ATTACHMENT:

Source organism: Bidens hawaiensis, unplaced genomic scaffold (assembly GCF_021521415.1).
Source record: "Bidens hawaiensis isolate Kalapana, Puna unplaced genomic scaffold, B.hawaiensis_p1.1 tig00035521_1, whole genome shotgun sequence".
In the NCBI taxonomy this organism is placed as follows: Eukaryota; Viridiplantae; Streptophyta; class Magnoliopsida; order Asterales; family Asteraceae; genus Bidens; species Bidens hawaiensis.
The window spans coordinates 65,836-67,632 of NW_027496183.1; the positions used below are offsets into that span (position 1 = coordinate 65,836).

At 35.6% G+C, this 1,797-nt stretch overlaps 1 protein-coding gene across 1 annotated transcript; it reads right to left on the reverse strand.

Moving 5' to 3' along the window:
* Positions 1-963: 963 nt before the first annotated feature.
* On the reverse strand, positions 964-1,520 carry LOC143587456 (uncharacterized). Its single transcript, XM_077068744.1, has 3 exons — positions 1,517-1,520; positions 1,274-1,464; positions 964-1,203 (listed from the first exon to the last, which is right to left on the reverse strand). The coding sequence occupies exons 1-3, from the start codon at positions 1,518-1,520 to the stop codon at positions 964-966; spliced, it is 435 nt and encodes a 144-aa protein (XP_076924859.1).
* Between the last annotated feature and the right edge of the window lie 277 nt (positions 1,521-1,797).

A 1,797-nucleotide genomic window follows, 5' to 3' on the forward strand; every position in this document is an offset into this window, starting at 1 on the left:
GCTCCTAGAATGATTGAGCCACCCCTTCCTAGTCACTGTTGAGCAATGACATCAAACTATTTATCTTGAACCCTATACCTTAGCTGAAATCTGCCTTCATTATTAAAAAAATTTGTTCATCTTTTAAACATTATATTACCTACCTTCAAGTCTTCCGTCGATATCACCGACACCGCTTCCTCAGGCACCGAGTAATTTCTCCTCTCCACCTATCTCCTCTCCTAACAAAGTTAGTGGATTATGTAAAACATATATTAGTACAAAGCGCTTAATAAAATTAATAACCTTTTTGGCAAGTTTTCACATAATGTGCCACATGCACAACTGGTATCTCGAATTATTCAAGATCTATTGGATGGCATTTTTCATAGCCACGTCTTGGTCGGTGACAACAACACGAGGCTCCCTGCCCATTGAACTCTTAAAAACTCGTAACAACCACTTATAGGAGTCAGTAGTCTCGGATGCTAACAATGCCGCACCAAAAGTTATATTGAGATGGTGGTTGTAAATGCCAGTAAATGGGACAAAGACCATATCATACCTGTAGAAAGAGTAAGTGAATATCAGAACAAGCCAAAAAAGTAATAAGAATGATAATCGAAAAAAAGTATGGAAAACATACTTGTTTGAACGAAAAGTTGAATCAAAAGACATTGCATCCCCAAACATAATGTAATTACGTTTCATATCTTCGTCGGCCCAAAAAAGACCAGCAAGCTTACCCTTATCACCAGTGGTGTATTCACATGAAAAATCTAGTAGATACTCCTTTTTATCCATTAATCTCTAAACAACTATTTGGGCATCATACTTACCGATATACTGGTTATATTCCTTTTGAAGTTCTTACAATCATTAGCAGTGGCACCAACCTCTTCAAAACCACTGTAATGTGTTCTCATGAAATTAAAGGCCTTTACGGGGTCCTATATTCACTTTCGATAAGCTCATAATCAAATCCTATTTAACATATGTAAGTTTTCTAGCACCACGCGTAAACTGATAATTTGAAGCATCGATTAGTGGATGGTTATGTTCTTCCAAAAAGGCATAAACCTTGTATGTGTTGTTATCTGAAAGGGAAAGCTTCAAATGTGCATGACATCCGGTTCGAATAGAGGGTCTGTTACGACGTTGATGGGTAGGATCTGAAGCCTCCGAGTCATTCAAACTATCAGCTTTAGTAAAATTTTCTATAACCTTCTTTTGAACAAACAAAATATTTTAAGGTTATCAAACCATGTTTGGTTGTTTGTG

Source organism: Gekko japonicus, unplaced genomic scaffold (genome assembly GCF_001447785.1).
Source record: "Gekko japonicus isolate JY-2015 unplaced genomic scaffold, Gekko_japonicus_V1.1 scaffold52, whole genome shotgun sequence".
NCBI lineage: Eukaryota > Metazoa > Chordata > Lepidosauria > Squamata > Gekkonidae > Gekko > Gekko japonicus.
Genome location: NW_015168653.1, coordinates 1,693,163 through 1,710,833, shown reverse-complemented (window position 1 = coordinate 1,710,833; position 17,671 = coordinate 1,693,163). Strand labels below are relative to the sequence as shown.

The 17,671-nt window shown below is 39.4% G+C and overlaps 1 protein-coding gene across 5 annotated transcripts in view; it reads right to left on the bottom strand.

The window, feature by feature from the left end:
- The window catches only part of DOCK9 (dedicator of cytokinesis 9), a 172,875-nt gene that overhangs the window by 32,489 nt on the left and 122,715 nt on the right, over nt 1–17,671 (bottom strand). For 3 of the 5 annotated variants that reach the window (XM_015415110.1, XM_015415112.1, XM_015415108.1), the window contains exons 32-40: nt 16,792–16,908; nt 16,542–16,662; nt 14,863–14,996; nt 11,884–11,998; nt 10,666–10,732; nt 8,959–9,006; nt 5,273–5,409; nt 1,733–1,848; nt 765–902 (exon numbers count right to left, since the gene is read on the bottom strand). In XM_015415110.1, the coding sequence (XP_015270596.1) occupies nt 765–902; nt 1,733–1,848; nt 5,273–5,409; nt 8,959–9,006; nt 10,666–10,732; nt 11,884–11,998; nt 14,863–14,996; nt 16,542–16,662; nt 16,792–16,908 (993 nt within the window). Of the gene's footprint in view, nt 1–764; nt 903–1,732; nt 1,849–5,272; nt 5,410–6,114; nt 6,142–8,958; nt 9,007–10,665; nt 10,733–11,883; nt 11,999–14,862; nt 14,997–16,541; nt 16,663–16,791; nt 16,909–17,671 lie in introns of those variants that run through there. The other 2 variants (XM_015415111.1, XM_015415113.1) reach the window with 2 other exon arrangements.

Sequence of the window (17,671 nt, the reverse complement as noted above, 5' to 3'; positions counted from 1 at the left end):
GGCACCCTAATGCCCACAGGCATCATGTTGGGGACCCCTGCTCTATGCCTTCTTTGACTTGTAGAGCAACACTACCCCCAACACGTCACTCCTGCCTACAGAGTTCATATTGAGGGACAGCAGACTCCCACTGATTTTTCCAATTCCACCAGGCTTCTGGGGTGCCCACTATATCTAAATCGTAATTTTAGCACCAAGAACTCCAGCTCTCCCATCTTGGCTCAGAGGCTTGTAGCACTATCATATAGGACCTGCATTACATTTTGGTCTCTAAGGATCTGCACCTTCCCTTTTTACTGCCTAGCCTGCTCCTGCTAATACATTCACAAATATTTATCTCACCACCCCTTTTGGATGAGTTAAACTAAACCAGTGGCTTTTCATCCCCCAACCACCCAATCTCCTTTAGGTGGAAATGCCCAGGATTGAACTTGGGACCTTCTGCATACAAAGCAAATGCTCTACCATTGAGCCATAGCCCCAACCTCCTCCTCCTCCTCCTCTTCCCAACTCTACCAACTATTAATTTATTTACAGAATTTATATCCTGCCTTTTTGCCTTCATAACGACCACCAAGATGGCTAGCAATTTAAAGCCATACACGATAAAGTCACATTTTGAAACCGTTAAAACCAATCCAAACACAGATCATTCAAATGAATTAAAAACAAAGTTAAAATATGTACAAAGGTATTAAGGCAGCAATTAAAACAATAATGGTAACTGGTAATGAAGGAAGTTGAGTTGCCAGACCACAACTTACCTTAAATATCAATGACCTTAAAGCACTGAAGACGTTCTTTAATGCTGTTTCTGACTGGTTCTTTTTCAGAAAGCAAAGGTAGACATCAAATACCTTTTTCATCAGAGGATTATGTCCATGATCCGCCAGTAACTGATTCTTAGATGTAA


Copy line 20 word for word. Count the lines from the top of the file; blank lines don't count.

GGCACCCTAATGCCCACAGGCATCATGTTGGGGACCCCTGCTCTATGCCTTCTTTGACTTGTAGAGCAACACTACCCCCAACACGTCACTCCTGCCTACAGAGTTCATATTGAGGGACAGCAGACTCCCACTGATTTTTCCAATTCCACCAGGCTTCTGGGGTGCCCACTATATCTAAATCGTAATTTTAGCACCAAGAACTCCAGCTCTCCCATCTTGGCTCAGAGGCTTGTAGCACTATCATATAGGACCTGCATTACATTTTGGTCTCTAAGGATCTGCACCTTCCCTTTTTACTGCCTAGCCTGCTCCTGCTAATACATTCACAAATATTTATCTCACCACCCCTTTTGGATGAGTTAAACTAAACCAGTGGCTTTTCATCCCCCAACCACCCAATCTCCTTTAGGTGGAAATGCCCAGGATTGAACTTGGGACCTTCTGCATACAAAGCAAATGCTCTACCATTGAGCCATAGCCCCAACCTCCTCCTCCTCCTCCTCTTCCCAACTCTACCAACTATTAATTTATTTACAGAATTTATATCCTGCCTTTTTGCCTTCATAACGACCACCAAGATGGCTAGCAATTTAAAGCCATACACGATAAAGTCACATTTTGAAACCGTTAAAACCAATCCAAACACAGATCATTCAAATGAATTAAAAACAAAGTTAAAATATGTACAAAGGTATTAAGGCAGCAATTAAAACAATAATGGTAACTGGTAATGAAGGAAGTTGAGTTGCCAGACCACAACTTACCTTAAATATCAATGACCTTAAAGCACTGAAGACGTTCTTTAATGCTGTTTCTGACTGGTTCTTTTTCAGAAAGCAAAGGTAGACATCAAATACCTTTTTCATCAGAGGATTATGTCCATGATCCGCCAGTAACTGATTCTTAGATGTAA